External support contracts in military operations refer to agreements where goods, services, or utilities are provided by private, external, or foreign entities to support a military objective. Here are three examples:

Logistics Civil Augmentation Program (LOGCAP): This is a contract awarded by the U.S. Army to private companies to provide a broad range of logistical support services during war or contingency operations. Over the years, companies like KBR, DynCorp, and Fluor have been awarded this contract. These companies are responsible for a multitude of services including logistics, engineering, and construction work.

Defense Base Act Insurance (DBA): This is a contract between the U.S. Department of Defense and insurance providers. It mandates that all U.S. government contractors and subcontractors secure workers’ compensation insurance for their civilian employees working abroad. This ensures that civilian contractors injured in war zones would have access to compensation for medical care and disabilities.

Afghanistan Security Forces Fund (ASFF) Contracts: ASFF is majorly funded by the U.S. and is managed by the Department of Defense. Contracts are given to private firms for training, equipping, and providing various types of support to the Afghan security forces with the aim of improving their capacity and infrastructure.

FAQs on External Support Contract

What is an External Support Contract?

An External Support Contract (ESC) is a type of contract used in military contexts, which involves support from entities outside of the military organization. This contract could cover a range of services and provisions such as logistics, training, maintenance, and others.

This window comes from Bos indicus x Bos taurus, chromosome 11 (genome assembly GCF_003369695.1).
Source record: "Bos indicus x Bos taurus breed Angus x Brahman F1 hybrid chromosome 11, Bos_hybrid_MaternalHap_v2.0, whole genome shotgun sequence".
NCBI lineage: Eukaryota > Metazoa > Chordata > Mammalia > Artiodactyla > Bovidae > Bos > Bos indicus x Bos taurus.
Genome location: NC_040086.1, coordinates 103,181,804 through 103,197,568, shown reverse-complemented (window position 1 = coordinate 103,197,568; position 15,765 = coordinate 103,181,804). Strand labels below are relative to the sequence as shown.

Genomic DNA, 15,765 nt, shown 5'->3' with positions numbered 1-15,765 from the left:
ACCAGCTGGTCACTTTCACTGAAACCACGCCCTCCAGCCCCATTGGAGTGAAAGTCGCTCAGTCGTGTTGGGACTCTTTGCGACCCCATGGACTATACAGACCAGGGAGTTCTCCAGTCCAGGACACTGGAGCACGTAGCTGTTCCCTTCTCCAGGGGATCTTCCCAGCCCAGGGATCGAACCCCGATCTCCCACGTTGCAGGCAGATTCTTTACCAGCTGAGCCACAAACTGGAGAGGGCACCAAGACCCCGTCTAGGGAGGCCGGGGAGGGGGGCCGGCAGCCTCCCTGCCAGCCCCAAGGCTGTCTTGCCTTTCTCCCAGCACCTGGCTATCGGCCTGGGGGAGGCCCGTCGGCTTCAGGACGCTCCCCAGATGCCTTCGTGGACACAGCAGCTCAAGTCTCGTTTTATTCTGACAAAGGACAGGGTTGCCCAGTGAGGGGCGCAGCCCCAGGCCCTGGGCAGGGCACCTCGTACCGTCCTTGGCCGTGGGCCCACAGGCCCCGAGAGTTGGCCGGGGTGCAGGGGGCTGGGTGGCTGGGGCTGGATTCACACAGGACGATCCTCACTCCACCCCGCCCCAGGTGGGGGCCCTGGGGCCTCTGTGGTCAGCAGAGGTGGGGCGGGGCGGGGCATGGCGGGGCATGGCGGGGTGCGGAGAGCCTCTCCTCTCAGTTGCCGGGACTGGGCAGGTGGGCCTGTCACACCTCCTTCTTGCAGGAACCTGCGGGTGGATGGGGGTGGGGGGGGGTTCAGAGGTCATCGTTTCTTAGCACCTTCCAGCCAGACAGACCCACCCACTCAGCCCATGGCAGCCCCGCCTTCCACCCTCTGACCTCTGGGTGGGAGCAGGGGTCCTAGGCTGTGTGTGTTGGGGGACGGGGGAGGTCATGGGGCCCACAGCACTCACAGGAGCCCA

Why do military departments need External Support Contracts?

Military departments often resort to External Support Contracts to fill gaps in their capabilities, enhance existing operations, and introduce cost-saving measures while ensuring mission objectivities are met adequately.

What services can be included in an External Support Contract?

An External Support Contract could encompass a multitude of services, including tactical support, personnel training, logistics, equipment maintenance, supply chain management, technical consulting, and more.

Who can apply for these contracts?

Generally, authorized commercial entities with the necessary proficiency and resources to meet the specifications and requirements stipulated by the military operation can apply for External Support Contracts.

Are External Support Contracts subject to government regulations?

Yes, both the selection process and the execution of External Support Contracts are governed by specific regulations, which can include the Federal Acquisition Regulation (FAR) and the Defense Federal Acquisition Regulation Supplement (DFARS).

Related Military Operation Terms

  • Contract Management
  • Service Delivery Agreement
  • Performance Metrics
  • Vendor Relations
  • Federal Acquisition Regulation (FAR)

Sources for More Information

  • Department of Defense: This is the official website of the United States Department of Defense which oversees everything related to the country’s defense, including military operations and contracts.
  • North Atlantic Treaty Organization (NATO): The official site of NATO, the international military alliance may provide insights and explanations about various military operation terms, including ‘External support contract’.
  • Ministry of Defence (UK): The official website of the UK’s Ministry of Defence. This source may provide information about ‘External support contract’ in a global context, especially considering the UK’s significant military presence worldwide.
  • RAND Corporation: RAND Corporation is a research organization that develops solutions to public policy challenges to help make communities throughout the world safer and more secure. Their research often involves topics related to military operations and could have information about ‘External support contract’.